In the last 217 days (but who’s counting?) I’ve seen so many great pieces of design that shaped my understanding of the COVID-19 pandemic. I chose to arrange this Top 5 list in chronological order with each piece representing a new moment-of-clarity for me—and a phase of our exhausting global journey.
This is, of course, the defining chart of the pandemic: ‘The Curve’ with a capital C. The one everyone is trying to flatten. It burst into the global consciousness in March, countless versions filling every screen and every front page (like the above, from Wired, where the red curve protrudes on top of the capacity line like a nasty growth). But the Curve can only be understood in the rear view mirror. When we’re on it, we don’t know where we are on it. Here, that feeling is represented by the time axis. No longer listed with calendar labels, but as “time since first case.” How fitting, as the calendar itself lost meaning for people all over the globe. I recall obsessing with family over the details of these detail-less curves: if we reduce the spread, why will it last longer? Which looks like it has the most cases overall? Is the capacity of our healthcare system actually fixed? But none of those questions mattered and that was the power of this chart. In a world where most data visualizations try to tell us everything, it made a singular argument: we must take action.
Why is ‘The Curve’ the shape that it is? In March, The Washington Post’s deceptively simple online simulators
opened my eyes to the inevitability of the infection curve. It’s engaging with its use of motion and unique with every page reload. It’s a fascinating way to visualize the guarantee that we will all randomly bounce around until we arrive at our predetermined destination. When everyone was obsessed with the details of locking down, it helped me understand why. We needed to create space and find the positive in that negative space. Now that we are thick into the second wave, it is also a reminder that what goes up must come down. When we are “at the peak” of cases (or deaths), we are only halfway to the sobering total.
How can constant change feel like it’s the same day after day? As a motion designer, I’m convinced that animation is one of the few ways to make sense of data when it piles up too high. When presented with too much all at once (say, a graph with 15 intertwining lines), it’s hard to find the story. These animated bar chart “races” are so intriguing because they take months of our gruelling isolation and personal strife, then whip through it like an Olympic 100m final. I first saw a version of this in April, when we all watched in horror as the US barrelled to the top with unbelievable speed. Now, seeing the countries jockey up and down for 10 months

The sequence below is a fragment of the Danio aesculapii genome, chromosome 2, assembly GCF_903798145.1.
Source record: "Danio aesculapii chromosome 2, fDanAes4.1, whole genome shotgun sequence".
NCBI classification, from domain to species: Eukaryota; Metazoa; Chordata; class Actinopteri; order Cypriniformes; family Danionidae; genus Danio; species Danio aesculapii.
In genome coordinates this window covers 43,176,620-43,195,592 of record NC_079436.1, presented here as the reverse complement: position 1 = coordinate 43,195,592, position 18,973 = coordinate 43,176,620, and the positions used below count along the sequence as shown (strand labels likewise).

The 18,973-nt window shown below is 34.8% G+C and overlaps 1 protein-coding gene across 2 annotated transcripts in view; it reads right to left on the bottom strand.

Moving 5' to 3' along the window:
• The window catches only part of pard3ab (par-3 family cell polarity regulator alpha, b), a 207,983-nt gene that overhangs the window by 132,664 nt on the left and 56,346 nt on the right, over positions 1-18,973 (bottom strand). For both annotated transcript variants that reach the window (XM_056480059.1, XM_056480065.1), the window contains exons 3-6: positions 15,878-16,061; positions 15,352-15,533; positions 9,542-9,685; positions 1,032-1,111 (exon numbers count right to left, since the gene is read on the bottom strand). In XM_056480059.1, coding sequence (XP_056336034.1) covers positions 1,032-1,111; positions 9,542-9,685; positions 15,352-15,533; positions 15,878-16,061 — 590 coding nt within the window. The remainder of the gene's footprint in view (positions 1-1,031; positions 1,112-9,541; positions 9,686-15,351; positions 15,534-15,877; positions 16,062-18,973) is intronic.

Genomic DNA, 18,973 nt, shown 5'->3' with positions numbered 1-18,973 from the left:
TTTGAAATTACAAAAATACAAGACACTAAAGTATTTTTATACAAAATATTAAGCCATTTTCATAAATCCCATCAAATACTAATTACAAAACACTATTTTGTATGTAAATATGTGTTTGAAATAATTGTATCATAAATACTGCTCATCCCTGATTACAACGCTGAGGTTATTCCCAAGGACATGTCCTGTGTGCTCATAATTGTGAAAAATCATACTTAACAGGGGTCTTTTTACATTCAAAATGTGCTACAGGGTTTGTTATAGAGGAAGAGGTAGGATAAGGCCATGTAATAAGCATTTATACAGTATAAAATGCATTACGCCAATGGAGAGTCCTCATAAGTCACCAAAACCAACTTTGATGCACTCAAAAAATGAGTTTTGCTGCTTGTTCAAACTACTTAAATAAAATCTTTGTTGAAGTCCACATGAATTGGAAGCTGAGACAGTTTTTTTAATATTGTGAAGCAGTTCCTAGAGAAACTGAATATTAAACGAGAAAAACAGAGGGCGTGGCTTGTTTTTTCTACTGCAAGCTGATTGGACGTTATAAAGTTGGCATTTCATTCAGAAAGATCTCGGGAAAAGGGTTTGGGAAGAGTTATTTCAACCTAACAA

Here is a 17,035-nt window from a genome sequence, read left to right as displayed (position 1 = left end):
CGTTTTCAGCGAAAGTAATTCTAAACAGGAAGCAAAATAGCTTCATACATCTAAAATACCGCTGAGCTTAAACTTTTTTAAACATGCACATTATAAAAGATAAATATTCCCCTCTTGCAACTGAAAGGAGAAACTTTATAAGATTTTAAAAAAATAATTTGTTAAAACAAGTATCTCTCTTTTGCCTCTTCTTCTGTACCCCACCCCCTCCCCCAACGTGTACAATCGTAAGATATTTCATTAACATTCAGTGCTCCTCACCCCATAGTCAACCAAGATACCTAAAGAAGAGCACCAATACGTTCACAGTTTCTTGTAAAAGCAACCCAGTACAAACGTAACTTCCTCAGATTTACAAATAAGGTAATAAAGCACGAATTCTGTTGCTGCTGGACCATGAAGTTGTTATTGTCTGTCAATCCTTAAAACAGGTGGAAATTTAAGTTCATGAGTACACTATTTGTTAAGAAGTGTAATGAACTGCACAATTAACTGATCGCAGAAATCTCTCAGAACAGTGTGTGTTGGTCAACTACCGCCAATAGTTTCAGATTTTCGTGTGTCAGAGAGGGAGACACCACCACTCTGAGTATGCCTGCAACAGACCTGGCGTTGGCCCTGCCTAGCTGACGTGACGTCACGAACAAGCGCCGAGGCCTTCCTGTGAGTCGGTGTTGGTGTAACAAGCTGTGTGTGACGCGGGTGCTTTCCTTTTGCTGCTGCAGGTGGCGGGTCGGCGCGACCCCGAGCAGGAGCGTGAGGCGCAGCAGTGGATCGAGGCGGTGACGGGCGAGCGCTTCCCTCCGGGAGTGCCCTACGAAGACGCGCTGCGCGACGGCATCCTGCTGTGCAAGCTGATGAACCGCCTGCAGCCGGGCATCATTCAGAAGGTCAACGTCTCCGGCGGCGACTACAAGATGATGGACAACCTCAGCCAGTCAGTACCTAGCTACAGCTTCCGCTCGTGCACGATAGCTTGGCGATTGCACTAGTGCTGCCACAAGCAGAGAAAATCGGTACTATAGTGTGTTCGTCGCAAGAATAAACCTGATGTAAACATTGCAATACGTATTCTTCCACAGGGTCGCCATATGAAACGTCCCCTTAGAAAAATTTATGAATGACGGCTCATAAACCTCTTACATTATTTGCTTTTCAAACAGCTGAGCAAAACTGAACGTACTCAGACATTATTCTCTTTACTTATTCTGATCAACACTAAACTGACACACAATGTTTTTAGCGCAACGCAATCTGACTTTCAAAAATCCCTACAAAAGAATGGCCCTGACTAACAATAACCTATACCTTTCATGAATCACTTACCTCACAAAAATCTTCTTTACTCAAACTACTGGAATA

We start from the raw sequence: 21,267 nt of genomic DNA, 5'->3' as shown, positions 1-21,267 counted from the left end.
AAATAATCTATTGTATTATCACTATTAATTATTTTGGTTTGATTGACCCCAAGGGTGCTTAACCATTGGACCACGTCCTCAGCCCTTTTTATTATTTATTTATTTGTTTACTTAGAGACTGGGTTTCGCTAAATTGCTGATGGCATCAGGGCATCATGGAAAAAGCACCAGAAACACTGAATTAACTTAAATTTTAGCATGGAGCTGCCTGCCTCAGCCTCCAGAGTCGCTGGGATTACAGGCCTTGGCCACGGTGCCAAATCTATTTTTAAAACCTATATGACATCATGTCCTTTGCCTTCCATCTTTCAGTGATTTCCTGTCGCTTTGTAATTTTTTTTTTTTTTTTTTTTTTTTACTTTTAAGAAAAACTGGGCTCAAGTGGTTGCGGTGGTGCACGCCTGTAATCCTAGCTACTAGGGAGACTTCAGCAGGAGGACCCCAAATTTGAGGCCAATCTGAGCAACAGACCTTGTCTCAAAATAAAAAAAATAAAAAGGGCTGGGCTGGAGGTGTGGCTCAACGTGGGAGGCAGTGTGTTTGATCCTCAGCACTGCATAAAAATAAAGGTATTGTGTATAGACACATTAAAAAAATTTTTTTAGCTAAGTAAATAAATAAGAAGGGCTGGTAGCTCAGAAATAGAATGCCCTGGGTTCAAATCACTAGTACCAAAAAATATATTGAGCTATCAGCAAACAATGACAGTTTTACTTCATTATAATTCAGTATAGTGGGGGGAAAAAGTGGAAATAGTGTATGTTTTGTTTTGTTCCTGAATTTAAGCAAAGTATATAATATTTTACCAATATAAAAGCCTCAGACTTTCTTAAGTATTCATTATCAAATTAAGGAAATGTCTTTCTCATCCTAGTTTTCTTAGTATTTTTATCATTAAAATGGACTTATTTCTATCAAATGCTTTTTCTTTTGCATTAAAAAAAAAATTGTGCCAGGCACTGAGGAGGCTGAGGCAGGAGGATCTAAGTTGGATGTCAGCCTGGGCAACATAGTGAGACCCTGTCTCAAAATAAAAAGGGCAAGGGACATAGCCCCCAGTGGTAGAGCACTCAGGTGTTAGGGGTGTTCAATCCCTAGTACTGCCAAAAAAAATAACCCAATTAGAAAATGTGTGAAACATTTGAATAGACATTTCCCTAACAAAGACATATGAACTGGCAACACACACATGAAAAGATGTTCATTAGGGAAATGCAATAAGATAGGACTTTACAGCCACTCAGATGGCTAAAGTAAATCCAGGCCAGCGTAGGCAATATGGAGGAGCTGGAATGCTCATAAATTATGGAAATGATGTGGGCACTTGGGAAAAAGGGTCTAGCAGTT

, it hammers home how fast the pandemic can move and change. It reminds us that if we’re not careful, we could be next. This may not be high-design aesthetics, or relay the largest amount of information, but it has an undeniable impact.
While battling COVID-19 this year, we have all been simultaneously fighting data fatigue. Newscasts are forced to read through daily case and death counts with the same gravitas as the weather forecast. In May, as the US neared 100,000 deaths, no doubt the staff at The New York Times
discussed how to combat this numbness to the numbers. How could they imbue the stats with some humanity? Replace the numbers with people, literally. Names instead of statistics. The resulting wall-of-text front page
felt like a war memorial, not a newspaper. Tragic, dignified. I would argue when viewed in this context, this page full of words is a brilliant piece of information design.
In late September, this ‘deep’ piece from The Washington Post
continued the fight against our growing pandemic data fatigue. One million had died globally—a grim milestone. By using a vertical scroll to travel through the data, it feels like digging a grave as we move downward into a bleak future. Yet it is still uniquely informative, showing how the monster of COVID-19 has twisted and shapeshifted over time as it moves from continent to continent. After so many months looking at the same data over and over and over, it’s impressive that designers can continue to find ways to keep people engaged. It is, quite literally, a matter of life and death.
Julian is the designer and entrepreneur behind the motion design studio ON THE CHASE!. Just under ten years young, OTC! has won international awards and collaborated with diverse clients ranging from retailer Shoppers Drug Mart and consulting giant Deloitte, to video game maker Ubisoft and charity WWF. A proud member of the RGD, Julian is the VP of Communications on the RGD Board of Directors and an avid speaker and design advocate. He is a graduate of the York/Sheridan Design Degree program, a world traveller and most recently a proud and terrified father.
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